CHARLOTTE, N.C. Dozens of protesters took their fight for racial equality in policing to the heart of Charlotte's power structure on Monday, demanding the resignations of the mayor, police chief, and lawmakers in the wake of the police slaying of a black man.
MOUNT VERNON, Wash. There is no evidence showing that a man charged with five counts of first-degree murder after confessing to a shooting rampage at a shopping mall in Washington state over the weekend had contact with any known Islamic militant groups or individuals, a law enforcement official told Reuters on Monday. | Video
The American Civil Liberties Union said on Monday it will temporarily provide legal counsel for the man suspected of detonating a bomb in the heart of New York City that injured 31 people earlier this month, as concern builds over the suspect's lack of access to a lawyer.
HOUSTON A Houston lawyer whose business was struggling opened fire on morning commuters on Monday, injuring at least nine people before being shot dead by police, authorities said. | Video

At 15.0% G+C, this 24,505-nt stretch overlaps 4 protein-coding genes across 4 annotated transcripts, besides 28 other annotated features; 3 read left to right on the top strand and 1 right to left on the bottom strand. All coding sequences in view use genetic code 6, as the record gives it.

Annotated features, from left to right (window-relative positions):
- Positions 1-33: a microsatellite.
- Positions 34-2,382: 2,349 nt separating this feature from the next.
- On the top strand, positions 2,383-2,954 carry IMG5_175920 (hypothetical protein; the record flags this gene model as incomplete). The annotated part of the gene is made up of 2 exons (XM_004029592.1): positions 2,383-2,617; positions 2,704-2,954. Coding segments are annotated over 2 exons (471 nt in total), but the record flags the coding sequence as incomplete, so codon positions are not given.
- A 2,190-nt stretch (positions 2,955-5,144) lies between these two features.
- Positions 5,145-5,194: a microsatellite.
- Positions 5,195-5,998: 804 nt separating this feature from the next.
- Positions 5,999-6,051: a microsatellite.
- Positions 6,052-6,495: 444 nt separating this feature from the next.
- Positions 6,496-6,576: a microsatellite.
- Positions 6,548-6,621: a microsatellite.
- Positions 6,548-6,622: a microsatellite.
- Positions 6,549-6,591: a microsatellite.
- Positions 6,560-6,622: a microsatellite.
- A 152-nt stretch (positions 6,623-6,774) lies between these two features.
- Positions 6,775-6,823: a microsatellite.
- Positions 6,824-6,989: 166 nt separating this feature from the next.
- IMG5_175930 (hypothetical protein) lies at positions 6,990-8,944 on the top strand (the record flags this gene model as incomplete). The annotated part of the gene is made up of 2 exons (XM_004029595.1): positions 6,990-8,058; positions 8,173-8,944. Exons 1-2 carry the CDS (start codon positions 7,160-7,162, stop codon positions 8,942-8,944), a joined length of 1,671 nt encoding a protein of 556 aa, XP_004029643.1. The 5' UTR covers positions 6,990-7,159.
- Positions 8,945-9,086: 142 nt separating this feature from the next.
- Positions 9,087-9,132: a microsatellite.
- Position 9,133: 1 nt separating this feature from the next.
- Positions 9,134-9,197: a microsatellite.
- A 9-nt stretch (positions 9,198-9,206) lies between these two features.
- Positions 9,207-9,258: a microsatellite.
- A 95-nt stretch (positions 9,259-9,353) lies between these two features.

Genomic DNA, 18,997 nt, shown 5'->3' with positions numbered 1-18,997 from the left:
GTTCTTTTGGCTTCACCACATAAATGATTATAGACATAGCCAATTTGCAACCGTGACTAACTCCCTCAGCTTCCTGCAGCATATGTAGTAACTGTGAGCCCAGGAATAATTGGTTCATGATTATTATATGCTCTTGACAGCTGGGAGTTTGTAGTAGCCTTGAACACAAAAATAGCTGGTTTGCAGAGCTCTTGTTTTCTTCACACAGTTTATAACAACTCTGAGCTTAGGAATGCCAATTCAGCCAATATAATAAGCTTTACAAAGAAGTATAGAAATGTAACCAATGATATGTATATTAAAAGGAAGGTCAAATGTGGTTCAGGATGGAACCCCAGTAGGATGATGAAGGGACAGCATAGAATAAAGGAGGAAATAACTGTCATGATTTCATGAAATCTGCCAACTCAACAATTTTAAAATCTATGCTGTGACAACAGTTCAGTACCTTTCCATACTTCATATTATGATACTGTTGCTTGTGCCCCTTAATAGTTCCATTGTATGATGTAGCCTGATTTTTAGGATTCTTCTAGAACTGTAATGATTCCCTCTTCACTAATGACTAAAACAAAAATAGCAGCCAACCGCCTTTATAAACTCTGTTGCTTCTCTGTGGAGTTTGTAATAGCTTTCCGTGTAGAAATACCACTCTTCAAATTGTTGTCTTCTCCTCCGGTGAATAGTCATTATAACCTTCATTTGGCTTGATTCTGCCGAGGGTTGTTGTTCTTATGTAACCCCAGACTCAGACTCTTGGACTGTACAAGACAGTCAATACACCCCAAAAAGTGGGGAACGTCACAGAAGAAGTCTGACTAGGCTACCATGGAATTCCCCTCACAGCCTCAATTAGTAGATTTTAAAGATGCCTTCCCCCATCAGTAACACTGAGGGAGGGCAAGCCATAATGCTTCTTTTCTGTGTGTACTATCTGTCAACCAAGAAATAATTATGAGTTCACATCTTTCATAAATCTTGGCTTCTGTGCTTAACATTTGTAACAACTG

WINSTON-SALEM, N.C. Nearly 60 U.S. investors who together manage more than $2 trillion in assets called on North Carolina on Monday to repeal a law they said is making it harder for companies in the state to hire top talent by limiting protections for lesbian, gay, bisexual and trans gender people.
The waters of the Cedar River are expected on Tuesday to hit their highest level in nearly a decade, putting strain on a sprawling network of flood barricades in Iowa's second-largest city of Cedar Rapids.
LOS ANGELES A would-be Islamic State recruit from California was sentenced on Monday to 30 years in prison for his conviction on charges he sought to join the militant group in Syria and committed bank fraud to pay for a plane ticket there, federal prosecutors said.
NEWARK, N.J. The one-line email to David Wildstein, an executive at the Port Authority of New York and New Jersey, arrived at 7:35 a.m. on Aug. 13, 2013.
CHARLESTON, S.C. Several hundred people reported to the U.S. courthouse in Charleston, South Carolina, on Monday for the start of jury selection in the death penalty case against a white man who shot dead nine black parishioners in a church in June 2015.
WASHINGTON U.S. President Barack Obama on Monday avoided direct mention of a pipeline that has provoked high-profile protests from Native Americans but urged tribal leaders to use the spotlight to continue pushing for recognition even after he leaves office. | Video